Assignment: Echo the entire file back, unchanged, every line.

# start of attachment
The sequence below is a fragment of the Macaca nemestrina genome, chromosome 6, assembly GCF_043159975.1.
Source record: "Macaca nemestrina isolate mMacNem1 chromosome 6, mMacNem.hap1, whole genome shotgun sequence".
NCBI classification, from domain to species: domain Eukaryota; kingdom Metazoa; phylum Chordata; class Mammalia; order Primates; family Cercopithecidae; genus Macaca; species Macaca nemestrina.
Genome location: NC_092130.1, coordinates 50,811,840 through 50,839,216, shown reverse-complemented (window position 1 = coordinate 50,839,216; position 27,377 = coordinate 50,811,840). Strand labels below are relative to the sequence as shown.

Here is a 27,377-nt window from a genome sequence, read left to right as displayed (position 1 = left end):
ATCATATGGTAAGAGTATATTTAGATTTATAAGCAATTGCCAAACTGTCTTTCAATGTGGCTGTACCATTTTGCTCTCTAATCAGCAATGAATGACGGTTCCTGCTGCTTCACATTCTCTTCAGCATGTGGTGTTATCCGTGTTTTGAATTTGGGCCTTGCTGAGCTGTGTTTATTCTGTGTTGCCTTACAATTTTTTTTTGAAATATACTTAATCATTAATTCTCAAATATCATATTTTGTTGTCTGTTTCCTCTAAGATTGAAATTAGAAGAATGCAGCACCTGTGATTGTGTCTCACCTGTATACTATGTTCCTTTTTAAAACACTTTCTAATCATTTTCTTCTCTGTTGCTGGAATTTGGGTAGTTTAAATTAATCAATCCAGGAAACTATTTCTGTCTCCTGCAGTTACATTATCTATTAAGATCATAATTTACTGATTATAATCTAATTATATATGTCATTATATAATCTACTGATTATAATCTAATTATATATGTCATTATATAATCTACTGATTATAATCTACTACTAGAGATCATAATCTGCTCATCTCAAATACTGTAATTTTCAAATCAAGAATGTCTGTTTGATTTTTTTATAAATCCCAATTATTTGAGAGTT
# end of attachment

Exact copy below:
The sequence below is a fragment of the Macaca nemestrina genome, chromosome 6, assembly GCF_043159975.1.
Source record: "Macaca nemestrina isolate mMacNem1 chromosome 6, mMacNem.hap1, whole genome shotgun sequence".
NCBI classification, from domain to species: domain Eukaryota; kingdom Metazoa; phylum Chordata; class Mammalia; order Primates; family Cercopithecidae; genus Macaca; species Macaca nemestrina.
Genome location: NC_092130.1, coordinates 50,811,840 through 50,839,216, shown reverse-complemented (window position 1 = coordinate 50,839,216; position 27,377 = coordinate 50,811,840). Strand labels below are relative to the sequence as shown.

Here is a 27,377-nt window from a genome sequence, read left to right as displayed (position 1 = left end):
ATCATATGGTAAGAGTATATTTAGATTTATAAGCAATTGCCAAACTGTCTTTCAATGTGGCTGTACCATTTTGCTCTCTAATCAGCAATGAATGACGGTTCCTGCTGCTTCACATTCTCTTCAGCATGTGGTGTTATCCGTGTTTTGAATTTGGGCCTTGCTGAGCTGTGTTTATTCTGTGTTGCCTTACAATTTTTTTTTGAAATATACTTAATCATTAATTCTCAAATATCATATTTTGTTGTCTGTTTCCTCTAAGATTGAAATTAGAAGAATGCAGCACCTGTGATTGTGTCTCACCTGTATACTATGTTCCTTTTTAAAACACTTTCTAATCATTTTCTTCTCTGTTGCTGGAATTTGGGTAGTTTAAATTAATCAATCCAGGAAACTATTTCTGTCTCCTGCAGTTACATTATCTATTAAGATCATAATTTACTGATTATAATCTAATTATATATGTCATTATATAATCTACTGATTATAATCTAATTATATATGTCATTATATAATCTACTGATTATAATCTACTACTAGAGATCATAATCTGCTCATCTCAAATACTGTAATTTTCAAATCAAGAATGTCTGTTTGATTTTTTTATAAATCCCAATTATTTGAGAGTT